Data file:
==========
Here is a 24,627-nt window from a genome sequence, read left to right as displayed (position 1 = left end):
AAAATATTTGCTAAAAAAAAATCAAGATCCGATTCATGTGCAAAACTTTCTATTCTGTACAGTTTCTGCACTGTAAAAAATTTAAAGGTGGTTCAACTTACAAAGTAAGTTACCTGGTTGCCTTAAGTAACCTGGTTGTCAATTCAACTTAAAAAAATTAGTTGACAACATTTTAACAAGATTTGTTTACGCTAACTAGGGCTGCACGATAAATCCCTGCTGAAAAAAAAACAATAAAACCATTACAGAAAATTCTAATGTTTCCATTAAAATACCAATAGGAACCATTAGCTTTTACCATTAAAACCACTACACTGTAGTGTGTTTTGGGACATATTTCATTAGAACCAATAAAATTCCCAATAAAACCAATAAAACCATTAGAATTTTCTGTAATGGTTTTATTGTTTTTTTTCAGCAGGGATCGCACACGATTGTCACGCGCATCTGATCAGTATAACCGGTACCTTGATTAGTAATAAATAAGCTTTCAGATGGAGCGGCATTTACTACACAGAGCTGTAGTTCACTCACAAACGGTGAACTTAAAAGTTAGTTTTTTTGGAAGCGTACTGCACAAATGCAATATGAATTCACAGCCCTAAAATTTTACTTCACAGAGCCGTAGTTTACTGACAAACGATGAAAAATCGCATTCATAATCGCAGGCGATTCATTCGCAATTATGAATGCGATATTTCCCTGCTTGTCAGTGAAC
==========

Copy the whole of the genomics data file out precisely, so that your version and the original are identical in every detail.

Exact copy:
Here is a 24,627-nt window from a genome sequence, read left to right as displayed (position 1 = left end):
AAAATATTTGCTAAAAAAAAATCAAGATCCGATTCATGTGCAAAACTTTCTATTCTGTACAGTTTCTGCACTGTAAAAAATTTAAAGGTGGTTCAACTTACAAAGTAAGTTACCTGGTTGCCTTAAGTAACCTGGTTGTCAATTCAACTTAAAAAAATTAGTTGACAACATTTTAACAAGATTTGTTTACGCTAACTAGGGCTGCACGATAAATCCCTGCTGAAAAAAAAACAATAAAACCATTACAGAAAATTCTAATGTTTCCATTAAAATACCAATAGGAACCATTAGCTTTTACCATTAAAACCACTACACTGTAGTGTGTTTTGGGACATATTTCATTAGAACCAATAAAATTCCCAATAAAACCAATAAAACCATTAGAATTTTCTGTAATGGTTTTATTGTTTTTTTTCAGCAGGGATCGCACACGATTGTCACGCGCATCTGATCAGTATAACCGGTACCTTGATTAGTAATAAATAAGCTTTCAGATGGAGCGGCATTTACTACACAGAGCTGTAGTTCACTCACAAACGGTGAACTTAAAAGTTAGTTTTTTTGGAAGCGTACTGCACAAATGCAATATGAATTCACAGCCCTAAAATTTTACTTCACAGAGCCGTAGTTTACTGACAAACGATGAAAAATCGCATTCATAATCGCAGGCGATTCATTCGCAATTATGAATGCGATATTTCCCTGCTTGTCAGTGAAC